EAT ME!

                                          Fresh

                                          Armored Catfish Meatballs (1)

                                          Armored Catfish

                                          The armored catfish is abundant and destructive in Florida, Texas, and Mexico. Cast your nets for these flavorful natives of the Amazon. Scientific name: Two types have become established in North America: armadillo del rio, Hypostomus plecostomus, and sailfin catfishes in genus Pterygoplichthys Native range: Amazon River Basin Invasive range: Texas, Florida, and Hawaii; also [...]


                                            EAT ME!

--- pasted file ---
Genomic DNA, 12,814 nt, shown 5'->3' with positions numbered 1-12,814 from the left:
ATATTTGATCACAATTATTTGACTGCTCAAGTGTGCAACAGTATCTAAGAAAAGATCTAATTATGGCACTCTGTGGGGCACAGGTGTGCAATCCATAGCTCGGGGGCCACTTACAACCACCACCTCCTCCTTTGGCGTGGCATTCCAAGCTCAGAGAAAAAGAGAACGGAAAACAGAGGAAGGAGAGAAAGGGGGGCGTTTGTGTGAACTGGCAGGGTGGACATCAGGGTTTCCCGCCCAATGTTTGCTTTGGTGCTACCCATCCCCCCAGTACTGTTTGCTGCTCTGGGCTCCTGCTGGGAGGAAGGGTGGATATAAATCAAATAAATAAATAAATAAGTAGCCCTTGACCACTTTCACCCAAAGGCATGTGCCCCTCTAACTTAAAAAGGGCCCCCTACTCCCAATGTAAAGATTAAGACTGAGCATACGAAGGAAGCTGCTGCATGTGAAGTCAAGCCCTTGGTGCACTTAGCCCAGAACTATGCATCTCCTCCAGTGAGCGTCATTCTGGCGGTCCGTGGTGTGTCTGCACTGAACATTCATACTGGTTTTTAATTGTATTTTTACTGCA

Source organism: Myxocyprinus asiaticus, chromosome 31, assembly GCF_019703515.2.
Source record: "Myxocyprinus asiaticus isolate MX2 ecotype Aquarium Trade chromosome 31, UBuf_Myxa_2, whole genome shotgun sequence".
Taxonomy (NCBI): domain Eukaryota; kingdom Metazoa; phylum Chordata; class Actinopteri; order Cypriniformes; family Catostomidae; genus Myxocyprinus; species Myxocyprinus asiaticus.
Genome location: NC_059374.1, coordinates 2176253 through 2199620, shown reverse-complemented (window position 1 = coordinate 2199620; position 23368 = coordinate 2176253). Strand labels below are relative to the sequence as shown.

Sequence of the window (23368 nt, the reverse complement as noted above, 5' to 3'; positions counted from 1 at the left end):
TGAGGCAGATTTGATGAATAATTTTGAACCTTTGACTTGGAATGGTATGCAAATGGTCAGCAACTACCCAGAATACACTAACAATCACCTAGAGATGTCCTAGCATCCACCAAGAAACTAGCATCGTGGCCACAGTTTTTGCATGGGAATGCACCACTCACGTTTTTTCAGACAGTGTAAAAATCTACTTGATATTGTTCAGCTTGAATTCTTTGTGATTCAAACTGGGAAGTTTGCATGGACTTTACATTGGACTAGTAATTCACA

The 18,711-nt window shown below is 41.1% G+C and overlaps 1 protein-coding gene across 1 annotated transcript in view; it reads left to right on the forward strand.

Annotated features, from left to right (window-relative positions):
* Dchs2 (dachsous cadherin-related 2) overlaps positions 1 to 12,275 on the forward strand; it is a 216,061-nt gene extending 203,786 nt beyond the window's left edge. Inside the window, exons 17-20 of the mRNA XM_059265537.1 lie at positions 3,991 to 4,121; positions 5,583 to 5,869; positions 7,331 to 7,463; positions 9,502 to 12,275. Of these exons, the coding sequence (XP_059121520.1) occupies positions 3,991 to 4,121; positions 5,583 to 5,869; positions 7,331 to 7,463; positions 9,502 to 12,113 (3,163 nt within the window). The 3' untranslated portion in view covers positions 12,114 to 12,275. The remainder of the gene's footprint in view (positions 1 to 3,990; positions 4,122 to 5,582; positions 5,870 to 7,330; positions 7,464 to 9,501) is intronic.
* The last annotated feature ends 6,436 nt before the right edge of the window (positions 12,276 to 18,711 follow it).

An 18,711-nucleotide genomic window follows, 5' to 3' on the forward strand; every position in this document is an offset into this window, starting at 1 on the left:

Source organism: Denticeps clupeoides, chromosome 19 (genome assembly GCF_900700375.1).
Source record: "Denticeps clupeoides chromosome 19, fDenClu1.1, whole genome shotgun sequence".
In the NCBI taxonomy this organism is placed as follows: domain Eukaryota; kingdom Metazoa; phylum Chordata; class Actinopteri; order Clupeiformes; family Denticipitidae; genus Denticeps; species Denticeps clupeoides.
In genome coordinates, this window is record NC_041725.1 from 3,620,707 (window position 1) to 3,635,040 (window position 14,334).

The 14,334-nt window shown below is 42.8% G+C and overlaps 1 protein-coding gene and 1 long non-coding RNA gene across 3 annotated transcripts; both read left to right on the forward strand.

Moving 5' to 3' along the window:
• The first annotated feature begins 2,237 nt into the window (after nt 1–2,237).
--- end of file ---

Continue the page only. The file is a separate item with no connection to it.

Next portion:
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                                            Common Carp

                                            For a bottom-feeder, what is the good life? The common carp isn’t very demanding: any body of water that’s sluggish and murky will do. If the water is clean, and you’ve got corn for bait, try one of these recipes.


                                              EAT ME!
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                                              Watercress

                                                Nasturtium officianale Native Range: Northern Africa, Europe, temperate Asia, and India Invasive Range: In USA: all lower 48 states, except North Dakota. Found in Alaska, Puerto Rico, and the Virgin Islands. Also southern Canada, Sub-Saharan Africa, South America, Australasia, and parts of tropical Asia. Habitat: Common along stream margins, ditches, and other areas with [...]


                                                EAT ME!
                                                rusty_crayfish-large

                                                Crayfish